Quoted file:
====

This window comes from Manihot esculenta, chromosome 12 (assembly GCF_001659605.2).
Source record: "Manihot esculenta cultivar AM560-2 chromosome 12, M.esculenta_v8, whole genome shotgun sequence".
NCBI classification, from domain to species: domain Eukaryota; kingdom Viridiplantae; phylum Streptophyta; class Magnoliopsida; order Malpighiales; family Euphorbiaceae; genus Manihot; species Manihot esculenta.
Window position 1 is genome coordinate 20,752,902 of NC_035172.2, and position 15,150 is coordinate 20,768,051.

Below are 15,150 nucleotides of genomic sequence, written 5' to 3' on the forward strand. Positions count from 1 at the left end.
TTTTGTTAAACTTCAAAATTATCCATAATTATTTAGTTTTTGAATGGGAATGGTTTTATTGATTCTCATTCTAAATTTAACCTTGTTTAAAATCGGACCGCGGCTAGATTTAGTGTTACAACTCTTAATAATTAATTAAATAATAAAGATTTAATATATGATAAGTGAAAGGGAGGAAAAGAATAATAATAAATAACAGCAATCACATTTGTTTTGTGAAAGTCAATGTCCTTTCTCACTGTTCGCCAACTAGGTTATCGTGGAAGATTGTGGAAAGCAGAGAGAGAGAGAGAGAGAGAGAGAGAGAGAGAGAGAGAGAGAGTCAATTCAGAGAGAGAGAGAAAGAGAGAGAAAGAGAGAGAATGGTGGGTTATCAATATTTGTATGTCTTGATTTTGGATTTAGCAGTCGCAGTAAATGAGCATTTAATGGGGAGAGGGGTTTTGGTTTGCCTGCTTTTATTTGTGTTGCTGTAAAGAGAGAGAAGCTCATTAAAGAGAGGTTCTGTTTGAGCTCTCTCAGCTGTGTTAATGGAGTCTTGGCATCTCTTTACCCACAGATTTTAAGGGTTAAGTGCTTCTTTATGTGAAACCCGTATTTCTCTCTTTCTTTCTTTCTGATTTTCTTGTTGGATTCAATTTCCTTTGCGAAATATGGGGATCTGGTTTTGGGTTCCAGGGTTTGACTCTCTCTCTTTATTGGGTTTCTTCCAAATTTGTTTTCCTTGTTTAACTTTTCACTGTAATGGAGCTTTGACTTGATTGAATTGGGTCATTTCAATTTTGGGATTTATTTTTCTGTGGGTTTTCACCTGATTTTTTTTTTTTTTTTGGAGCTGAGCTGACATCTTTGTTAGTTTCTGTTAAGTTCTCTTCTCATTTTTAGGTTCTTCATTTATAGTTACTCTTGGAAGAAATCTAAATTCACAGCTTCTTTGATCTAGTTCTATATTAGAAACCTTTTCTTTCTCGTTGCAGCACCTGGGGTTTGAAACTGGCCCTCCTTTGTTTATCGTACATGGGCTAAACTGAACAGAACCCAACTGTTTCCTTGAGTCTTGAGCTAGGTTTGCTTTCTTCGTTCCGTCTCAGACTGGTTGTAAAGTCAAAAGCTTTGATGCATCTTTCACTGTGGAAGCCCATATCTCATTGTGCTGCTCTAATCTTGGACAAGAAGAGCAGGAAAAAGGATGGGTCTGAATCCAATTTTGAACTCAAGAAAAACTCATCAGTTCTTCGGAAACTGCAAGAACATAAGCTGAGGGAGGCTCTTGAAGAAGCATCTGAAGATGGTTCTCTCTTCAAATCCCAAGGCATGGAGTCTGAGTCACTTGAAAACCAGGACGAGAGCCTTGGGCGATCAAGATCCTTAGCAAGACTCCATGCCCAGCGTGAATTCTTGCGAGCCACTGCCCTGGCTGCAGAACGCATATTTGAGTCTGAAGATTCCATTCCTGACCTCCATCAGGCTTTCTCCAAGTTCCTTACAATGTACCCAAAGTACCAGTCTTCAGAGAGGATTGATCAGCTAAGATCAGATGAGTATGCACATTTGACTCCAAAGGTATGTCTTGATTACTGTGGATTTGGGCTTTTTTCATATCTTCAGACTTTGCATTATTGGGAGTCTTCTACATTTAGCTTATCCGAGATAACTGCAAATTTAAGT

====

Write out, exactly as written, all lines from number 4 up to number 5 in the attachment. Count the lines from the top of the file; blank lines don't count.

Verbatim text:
Window position 1 is genome coordinate 20,752,902 of NC_035172.2, and position 15,150 is coordinate 20,768,051.

Below are 15,150 nucleotides of genomic sequence, written 5' to 3' on the forward strand. Positions count from 1 at the left end.